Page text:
- Blog Post
- Blog posts represent the views of CFR fellows and staff and not those of CFR, which takes no institutional positions.
Hockey great Wayne Gretsky famously explained his success on the ice by saying, “I skate to where the puck is going to be, not to where it has been.” That quote comes to mind as the coronavirus threat dominates the campaign conversation.
Joe Biden and Bernie Sanders both focused their public remarks this week on the coronavirus crisis. The former vice president released a plan on how to tackle COVID-19 and to prepare for other global health threats. He also gave a speech yesterday warning against underestimating the virus and sketching out his differences with the Trump administration’s response:
Labeling COVID-19 a “foreign virus” does not displace accountability for the misjudgments that have been taken thus far by the Trump administration.…Banning all travel from Europe or any other parts of the world may slow it, but as we have seen, it will not stop it. And travel restrictions based on favoritism and politics rather than risk will be counterproductive.…Our government’s ability to respond effectively has been undermined by hollowing out our agencies and disparagement of science; and our ability to drive a global response is dramatically, dramatically undercut by the damage Trump has done to our credibility and relationships around the world.
Sanders used a Fox News town hall on Monday night, two days before President Trump announced the thirty-day Europe travel ban, to argue against imposing travel bans to contain the virus. Yesterday, he gave a speech, saying that “the threat we face from the coronavirus is on a scale of a major war, and we must act accordingly.” He went on to outline specific steps he thought the government should take to deal with the crisis.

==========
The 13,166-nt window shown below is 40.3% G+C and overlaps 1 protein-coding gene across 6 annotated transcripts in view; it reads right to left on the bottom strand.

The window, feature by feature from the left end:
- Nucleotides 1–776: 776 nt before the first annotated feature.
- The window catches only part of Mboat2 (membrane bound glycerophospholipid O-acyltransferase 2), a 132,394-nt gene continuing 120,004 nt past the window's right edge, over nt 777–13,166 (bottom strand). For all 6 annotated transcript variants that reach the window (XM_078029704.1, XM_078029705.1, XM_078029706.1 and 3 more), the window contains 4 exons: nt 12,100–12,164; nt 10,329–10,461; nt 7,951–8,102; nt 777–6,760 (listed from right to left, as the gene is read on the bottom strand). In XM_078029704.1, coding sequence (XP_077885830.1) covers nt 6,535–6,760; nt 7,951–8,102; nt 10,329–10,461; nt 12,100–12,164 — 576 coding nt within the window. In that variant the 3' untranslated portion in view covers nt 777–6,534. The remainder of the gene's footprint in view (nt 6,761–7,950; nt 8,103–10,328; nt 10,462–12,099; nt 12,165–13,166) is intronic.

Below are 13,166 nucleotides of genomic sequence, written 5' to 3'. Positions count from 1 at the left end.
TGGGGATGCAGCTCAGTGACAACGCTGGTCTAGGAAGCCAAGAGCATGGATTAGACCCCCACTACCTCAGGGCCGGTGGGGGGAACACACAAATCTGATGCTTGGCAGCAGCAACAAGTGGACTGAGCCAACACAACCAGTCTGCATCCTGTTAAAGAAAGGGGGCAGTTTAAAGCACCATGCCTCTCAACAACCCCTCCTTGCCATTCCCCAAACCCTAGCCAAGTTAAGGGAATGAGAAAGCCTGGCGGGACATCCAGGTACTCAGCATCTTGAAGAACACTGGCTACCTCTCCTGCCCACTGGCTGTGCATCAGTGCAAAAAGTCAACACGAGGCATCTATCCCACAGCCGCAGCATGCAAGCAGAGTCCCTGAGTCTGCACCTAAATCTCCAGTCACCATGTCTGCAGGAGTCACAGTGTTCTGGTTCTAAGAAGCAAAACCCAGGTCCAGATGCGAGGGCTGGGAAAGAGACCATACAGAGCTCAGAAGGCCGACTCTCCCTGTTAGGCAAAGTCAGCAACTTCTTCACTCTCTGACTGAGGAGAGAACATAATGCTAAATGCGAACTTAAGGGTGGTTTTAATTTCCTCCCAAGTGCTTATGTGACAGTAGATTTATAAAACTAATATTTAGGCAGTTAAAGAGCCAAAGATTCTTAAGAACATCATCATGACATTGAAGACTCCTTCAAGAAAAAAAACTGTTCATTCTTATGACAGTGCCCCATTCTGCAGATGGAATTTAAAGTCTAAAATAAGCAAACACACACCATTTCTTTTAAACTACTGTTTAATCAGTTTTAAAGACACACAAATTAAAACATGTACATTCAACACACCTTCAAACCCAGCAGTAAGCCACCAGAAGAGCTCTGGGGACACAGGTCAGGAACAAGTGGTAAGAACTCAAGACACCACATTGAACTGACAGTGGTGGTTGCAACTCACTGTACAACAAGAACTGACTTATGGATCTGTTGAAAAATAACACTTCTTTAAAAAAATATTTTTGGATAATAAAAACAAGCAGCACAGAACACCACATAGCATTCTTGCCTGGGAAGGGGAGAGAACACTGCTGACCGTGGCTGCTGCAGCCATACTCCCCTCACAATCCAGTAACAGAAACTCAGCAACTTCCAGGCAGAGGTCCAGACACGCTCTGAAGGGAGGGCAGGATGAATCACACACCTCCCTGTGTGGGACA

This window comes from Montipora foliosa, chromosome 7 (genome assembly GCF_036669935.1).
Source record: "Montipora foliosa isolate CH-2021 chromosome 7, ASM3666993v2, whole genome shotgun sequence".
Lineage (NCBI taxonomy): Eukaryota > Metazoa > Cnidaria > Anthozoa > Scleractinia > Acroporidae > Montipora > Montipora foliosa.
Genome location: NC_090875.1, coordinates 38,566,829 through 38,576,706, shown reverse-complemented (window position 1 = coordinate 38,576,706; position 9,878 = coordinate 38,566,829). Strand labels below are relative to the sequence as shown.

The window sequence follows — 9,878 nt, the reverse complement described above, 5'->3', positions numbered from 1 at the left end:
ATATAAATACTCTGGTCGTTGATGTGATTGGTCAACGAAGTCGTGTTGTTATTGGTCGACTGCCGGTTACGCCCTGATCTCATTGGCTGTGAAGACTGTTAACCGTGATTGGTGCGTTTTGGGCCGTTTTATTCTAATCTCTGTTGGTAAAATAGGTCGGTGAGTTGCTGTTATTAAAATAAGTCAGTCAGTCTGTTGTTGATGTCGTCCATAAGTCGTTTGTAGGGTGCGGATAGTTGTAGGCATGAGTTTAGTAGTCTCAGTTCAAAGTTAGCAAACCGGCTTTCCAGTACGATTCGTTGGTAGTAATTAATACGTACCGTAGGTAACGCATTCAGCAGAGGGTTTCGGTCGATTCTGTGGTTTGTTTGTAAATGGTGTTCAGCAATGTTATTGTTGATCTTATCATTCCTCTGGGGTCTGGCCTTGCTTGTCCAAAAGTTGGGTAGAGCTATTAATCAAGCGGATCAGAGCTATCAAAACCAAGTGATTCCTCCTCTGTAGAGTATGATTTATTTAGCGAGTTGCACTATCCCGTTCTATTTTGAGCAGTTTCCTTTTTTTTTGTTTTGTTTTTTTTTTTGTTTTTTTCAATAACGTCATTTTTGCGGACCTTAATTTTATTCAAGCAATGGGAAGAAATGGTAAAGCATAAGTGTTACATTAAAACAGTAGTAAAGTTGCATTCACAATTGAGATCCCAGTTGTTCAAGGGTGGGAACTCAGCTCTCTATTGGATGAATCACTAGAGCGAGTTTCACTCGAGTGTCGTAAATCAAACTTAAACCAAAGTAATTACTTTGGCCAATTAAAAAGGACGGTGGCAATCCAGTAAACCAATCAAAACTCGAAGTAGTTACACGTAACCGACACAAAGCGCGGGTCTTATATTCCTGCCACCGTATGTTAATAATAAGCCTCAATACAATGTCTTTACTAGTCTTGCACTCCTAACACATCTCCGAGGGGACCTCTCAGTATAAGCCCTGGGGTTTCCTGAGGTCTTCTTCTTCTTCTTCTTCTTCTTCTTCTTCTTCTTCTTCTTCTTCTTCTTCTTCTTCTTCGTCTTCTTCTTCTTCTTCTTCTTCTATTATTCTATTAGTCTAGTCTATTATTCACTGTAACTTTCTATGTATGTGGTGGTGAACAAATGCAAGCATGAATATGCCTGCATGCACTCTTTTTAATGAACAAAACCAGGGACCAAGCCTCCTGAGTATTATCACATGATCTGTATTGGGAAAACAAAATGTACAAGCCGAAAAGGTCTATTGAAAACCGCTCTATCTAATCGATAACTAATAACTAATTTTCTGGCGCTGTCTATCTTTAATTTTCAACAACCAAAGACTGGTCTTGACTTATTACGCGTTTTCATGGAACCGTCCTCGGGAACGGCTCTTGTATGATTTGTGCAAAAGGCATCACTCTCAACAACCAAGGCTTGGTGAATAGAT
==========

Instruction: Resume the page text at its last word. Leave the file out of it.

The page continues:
Here’s where Great Gretzky comes in. Whatever the merits of Biden’s and Sanders’s recommendations on what to do now, neither can implement them. Should either candidate win in November, they will almost certainly face a different set of policy questions than the ones we face today. Some of these questions might be predictable, such as how best to organize the U.S. government to face pandemics, whether to overhaul the World Health Organization, and how to improve global efforts to develop and distribute vaccines. But some could be relatively new questions, such as what steps the United States should take to diminish its dependence on China as the primary source for medicines and medical equipment. The candidates—and their advisors—should be using the coming months to anticipate, and start to answer, these kinds of questions.
As the campaigns do that, they would be wise to check the work of ThinkGlobalHealth.org. It is a new online magazine that my colleagues in CFR’s Global Health program have launched. The site’s multiple contributors are assessing how the coronavirus and other global health challenges are intersecting with issues like the environment, trade, poverty, and urbanization.
The Candidates in Their Own Words
Sanders responded to a question at Monday night’s Fox News town hall about a New York Times story critical of his efforts in the late 1980s while mayor of Burlington, Vermont, to set up a sister-city program with the Soviet city of Yaroslavl. The Vermont senator didn’t back down: